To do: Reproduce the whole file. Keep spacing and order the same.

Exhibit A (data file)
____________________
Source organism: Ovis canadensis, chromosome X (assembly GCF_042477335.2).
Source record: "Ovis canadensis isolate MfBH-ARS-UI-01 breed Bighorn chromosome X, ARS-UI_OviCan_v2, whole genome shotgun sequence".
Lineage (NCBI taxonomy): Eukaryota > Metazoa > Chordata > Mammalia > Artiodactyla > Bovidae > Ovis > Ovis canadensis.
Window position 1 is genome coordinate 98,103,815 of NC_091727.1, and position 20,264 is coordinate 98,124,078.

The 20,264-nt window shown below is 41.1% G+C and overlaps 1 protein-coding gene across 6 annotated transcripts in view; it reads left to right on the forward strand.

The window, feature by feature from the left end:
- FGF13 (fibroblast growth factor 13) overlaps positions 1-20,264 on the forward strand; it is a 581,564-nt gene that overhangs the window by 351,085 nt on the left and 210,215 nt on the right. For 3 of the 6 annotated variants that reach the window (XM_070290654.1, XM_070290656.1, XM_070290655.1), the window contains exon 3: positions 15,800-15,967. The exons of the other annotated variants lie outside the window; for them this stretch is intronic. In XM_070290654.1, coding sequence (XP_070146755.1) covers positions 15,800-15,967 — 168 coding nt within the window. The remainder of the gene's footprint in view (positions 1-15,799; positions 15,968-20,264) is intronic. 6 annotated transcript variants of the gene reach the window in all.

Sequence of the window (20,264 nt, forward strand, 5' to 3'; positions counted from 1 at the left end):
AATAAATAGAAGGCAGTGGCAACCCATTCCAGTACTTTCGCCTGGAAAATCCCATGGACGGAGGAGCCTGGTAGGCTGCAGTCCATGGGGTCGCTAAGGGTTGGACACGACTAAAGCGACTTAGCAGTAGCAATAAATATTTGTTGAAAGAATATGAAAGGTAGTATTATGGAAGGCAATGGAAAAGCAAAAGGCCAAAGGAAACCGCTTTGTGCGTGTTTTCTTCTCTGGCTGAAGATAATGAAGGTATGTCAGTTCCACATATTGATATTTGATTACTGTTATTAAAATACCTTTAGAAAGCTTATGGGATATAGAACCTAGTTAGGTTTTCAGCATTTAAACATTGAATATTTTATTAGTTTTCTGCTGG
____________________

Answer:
Source organism: Ovis canadensis, chromosome X (assembly GCF_042477335.2).
Source record: "Ovis canadensis isolate MfBH-ARS-UI-01 breed Bighorn chromosome X, ARS-UI_OviCan_v2, whole genome shotgun sequence".
Lineage (NCBI taxonomy): Eukaryota > Metazoa > Chordata > Mammalia > Artiodactyla > Bovidae > Ovis > Ovis canadensis.
Window position 1 is genome coordinate 98,103,815 of NC_091727.1, and position 20,264 is coordinate 98,124,078.

The 20,264-nt window shown below is 41.1% G+C and overlaps 1 protein-coding gene across 6 annotated transcripts in view; it reads left to right on the forward strand.

The window, feature by feature from the left end:
- FGF13 (fibroblast growth factor 13) overlaps positions 1-20,264 on the forward strand; it is a 581,564-nt gene that overhangs the window by 351,085 nt on the left and 210,215 nt on the right. For 3 of the 6 annotated variants that reach the window (XM_070290654.1, XM_070290656.1, XM_070290655.1), the window contains exon 3: positions 15,800-15,967. The exons of the other annotated variants lie outside the window; for them this stretch is intronic. In XM_070290654.1, coding sequence (XP_070146755.1) covers positions 15,800-15,967 — 168 coding nt within the window. The remainder of the gene's footprint in view (positions 1-15,799; positions 15,968-20,264) is intronic. 6 annotated transcript variants of the gene reach the window in all.

Sequence of the window (20,264 nt, forward strand, 5' to 3'; positions counted from 1 at the left end):
AATAAATAGAAGGCAGTGGCAACCCATTCCAGTACTTTCGCCTGGAAAATCCCATGGACGGAGGAGCCTGGTAGGCTGCAGTCCATGGGGTCGCTAAGGGTTGGACACGACTAAAGCGACTTAGCAGTAGCAATAAATATTTGTTGAAAGAATATGAAAGGTAGTATTATGGAAGGCAATGGAAAAGCAAAAGGCCAAAGGAAACCGCTTTGTGCGTGTTTTCTTCTCTGGCTGAAGATAATGAAGGTATGTCAGTTCCACATATTGATATTTGATTACTGTTATTAAAATACCTTTAGAAAGCTTATGGGATATAGAACCTAGTTAGGTTTTCAGCATTTAAACATTGAATATTTTATTAGTTTTCTGCTGG